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Postgraduate funding - is there any still out there?

25 Jan 2023, 13:37

Interested in fourth-level study but put off by the rising costs? Don't despair! We can help you track down the hidden funding sources.

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With large cuts in postgraduate funding and a buoyant jobs market, these are uncertain times for postgraduate students when it comes to financing their further studies. But before you give up on the idea, it's worth bearing in mind that financial aid is still available from other, non-government-affiliated sources. These include higher education institutions themselves, industry sponsors, charitable organisations and private donors.

Most higher education institutions offering postgraduate programmes will also offer financial awards, bursaries and scholarships. Once you start digging around the wider funding options available in your area of interest, you might just find opportunities opening up for you.

Here is a snapshot of what's out there.

University College Cork

The College of Arts, Celtic Studies and Social Sciences, UCC has 23 “Excellence Scholarships” to give away every year to Masters students commencing their studies in September 2017 and to PhD students commencing their studies in September 2017 or January 2018. The scholarships cover full EU fees for the duration of your postgraduate course. Closing dates for 2017 are 7 April (Masters) and 21 April (PhD).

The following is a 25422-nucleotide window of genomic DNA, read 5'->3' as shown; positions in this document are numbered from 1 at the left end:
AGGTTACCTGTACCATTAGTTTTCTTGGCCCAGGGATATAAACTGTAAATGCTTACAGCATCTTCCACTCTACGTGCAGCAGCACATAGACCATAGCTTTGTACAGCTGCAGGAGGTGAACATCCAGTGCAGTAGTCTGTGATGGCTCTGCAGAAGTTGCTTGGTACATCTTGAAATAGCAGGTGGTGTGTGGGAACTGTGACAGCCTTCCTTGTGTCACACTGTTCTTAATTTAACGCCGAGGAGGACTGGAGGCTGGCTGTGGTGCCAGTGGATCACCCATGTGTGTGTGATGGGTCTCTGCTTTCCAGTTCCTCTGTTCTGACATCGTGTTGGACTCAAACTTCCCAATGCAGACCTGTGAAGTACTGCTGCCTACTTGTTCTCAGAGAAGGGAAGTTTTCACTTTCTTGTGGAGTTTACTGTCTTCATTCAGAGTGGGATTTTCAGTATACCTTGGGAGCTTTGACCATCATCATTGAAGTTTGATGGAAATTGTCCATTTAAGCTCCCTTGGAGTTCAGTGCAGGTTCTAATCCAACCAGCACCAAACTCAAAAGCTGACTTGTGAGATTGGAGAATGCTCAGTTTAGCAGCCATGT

Masters Academic Scholarships at UCC

The College of Arts, Celtic Studies and Social Sciences will fund full fees for 3 EU and 3 Non-EU Masters students commencing their studies in September 2017.

Trinity College Dublin postgraduate awards and prizes

As well as various university studentships and fellowships, Trinity College Dublin lists postgraduate awards and prizes – largely private donations, bequests and bursaries – ranging from the modest (€63) to the very generous (more than €16,000 per year). One such prize, the Claude and Vincenette Pichois Research Award, is for fees covered and an annual stipend of €16,000 and is available to a graduate of French who wishes to do a PhD on French 19th- or 20th-century literature at the college. Similar awards for scholarships in the field of medical research are also sometimes available. Awards like these make it possible for a student to pursue further academic research where otherwise they may not have been in a position to.

UCD Michael Smurfit Graduate Business School scholarships

UCD Michael Smurfit Graduate Business School offers a range of merit and financial need based scholarships to both domestic and international students. These include Michael Smurfit MSc Scholars, MBA Entrepreneurship awards and the Aspire Scholarship, many of which cover 50 - 100% tuition fees. Find out more here and apply today.


NUI Galway postgraduate scholarships

NUI Galway has announced 100 new postgraduate scholarships at €2,000 each for taught Masters students for September 2012.

Burren College of Art scholarships and funding opportunities

Burren College of Art , a private art college affiliated to